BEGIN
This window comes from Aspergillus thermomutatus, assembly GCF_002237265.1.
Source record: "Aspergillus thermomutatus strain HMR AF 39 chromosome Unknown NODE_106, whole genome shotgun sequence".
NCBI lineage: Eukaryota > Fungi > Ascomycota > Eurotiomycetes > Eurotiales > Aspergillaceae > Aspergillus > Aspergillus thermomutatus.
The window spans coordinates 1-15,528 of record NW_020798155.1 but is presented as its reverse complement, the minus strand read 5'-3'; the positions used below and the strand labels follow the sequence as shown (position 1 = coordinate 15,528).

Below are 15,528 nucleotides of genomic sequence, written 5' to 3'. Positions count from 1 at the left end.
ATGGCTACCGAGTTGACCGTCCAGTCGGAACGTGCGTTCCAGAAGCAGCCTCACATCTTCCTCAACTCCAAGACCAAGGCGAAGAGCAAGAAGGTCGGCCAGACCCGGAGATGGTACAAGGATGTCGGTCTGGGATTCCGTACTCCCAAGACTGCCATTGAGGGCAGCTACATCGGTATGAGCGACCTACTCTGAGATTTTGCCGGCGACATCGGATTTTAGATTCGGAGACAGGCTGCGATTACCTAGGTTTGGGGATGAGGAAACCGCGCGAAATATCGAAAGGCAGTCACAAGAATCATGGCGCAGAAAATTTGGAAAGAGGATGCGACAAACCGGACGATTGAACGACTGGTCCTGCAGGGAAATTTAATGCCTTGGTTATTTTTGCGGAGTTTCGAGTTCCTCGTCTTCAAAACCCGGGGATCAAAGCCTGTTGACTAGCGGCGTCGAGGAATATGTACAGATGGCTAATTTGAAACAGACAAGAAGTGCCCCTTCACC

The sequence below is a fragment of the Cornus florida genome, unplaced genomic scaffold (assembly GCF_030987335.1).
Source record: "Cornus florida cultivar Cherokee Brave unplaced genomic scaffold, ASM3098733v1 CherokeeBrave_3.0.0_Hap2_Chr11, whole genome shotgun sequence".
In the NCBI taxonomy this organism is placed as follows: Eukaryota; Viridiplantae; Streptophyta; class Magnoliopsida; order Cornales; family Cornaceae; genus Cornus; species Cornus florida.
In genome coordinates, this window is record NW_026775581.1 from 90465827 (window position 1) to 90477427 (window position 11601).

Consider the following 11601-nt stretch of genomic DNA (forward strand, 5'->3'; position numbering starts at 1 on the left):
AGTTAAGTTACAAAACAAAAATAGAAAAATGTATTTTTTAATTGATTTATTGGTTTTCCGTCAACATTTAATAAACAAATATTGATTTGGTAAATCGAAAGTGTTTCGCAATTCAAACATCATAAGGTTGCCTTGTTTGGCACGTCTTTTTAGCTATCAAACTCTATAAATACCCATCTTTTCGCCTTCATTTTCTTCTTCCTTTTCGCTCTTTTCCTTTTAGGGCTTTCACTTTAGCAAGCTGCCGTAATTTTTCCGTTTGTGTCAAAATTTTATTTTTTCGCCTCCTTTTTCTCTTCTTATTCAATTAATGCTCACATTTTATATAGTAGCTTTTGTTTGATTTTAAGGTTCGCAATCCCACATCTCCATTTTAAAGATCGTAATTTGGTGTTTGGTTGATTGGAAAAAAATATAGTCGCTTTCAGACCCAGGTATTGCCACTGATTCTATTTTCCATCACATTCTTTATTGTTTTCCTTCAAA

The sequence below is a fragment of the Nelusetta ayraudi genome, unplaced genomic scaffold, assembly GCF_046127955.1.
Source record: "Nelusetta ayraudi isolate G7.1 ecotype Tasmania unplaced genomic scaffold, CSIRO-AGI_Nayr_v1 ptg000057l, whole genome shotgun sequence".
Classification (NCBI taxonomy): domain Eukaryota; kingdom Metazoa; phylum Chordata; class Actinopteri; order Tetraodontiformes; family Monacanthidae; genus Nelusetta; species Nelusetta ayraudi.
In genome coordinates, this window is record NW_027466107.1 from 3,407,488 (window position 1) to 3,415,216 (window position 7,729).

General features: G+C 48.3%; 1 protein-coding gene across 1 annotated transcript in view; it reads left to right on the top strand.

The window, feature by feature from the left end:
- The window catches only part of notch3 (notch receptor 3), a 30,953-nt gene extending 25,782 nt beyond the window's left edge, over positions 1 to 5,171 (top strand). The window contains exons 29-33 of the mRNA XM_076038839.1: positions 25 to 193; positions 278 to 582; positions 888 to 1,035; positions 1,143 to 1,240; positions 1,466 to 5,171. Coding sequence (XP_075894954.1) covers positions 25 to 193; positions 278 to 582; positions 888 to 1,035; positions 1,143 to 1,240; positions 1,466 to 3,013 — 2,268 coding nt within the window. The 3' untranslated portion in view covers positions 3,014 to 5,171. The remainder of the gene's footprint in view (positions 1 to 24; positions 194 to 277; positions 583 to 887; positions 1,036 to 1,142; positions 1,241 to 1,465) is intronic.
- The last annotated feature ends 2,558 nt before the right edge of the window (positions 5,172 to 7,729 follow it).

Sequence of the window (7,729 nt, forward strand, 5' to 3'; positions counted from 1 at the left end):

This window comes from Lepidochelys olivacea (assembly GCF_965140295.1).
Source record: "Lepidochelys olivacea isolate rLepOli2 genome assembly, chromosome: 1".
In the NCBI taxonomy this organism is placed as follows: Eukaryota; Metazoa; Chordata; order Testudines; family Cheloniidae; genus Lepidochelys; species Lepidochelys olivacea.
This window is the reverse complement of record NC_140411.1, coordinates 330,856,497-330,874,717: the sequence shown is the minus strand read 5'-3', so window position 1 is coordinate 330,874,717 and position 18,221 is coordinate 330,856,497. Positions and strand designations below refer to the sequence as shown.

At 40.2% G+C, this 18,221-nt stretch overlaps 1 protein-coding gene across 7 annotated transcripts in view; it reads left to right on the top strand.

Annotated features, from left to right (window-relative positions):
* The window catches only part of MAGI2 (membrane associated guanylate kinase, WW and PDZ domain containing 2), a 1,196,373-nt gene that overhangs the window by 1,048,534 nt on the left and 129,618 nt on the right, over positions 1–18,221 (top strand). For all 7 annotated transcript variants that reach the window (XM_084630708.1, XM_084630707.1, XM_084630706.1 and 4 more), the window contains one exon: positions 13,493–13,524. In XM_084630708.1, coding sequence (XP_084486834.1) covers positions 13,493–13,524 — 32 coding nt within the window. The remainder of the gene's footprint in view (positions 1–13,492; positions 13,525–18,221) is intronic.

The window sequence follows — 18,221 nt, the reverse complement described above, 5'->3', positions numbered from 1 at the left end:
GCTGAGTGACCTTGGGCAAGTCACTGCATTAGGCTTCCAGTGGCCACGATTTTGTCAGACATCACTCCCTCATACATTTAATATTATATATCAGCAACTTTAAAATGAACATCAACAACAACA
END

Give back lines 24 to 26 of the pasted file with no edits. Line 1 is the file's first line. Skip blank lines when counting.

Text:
In the NCBI taxonomy this organism is placed as follows: Eukaryota; Metazoa; Chordata; order Testudines; family Cheloniidae; genus Lepidochelys; species Lepidochelys olivacea.
This window is the reverse complement of record NC_140411.1, coordinates 330,856,497-330,874,717: the sequence shown is the minus strand read 5'-3', so window position 1 is coordinate 330,874,717 and position 18,221 is coordinate 330,856,497. Positions and strand designations below refer to the sequence as shown.

At 40.2% G+C, this 18,221-nt stretch overlaps 1 protein-coding gene across 7 annotated transcripts in view; it reads left to right on the top strand.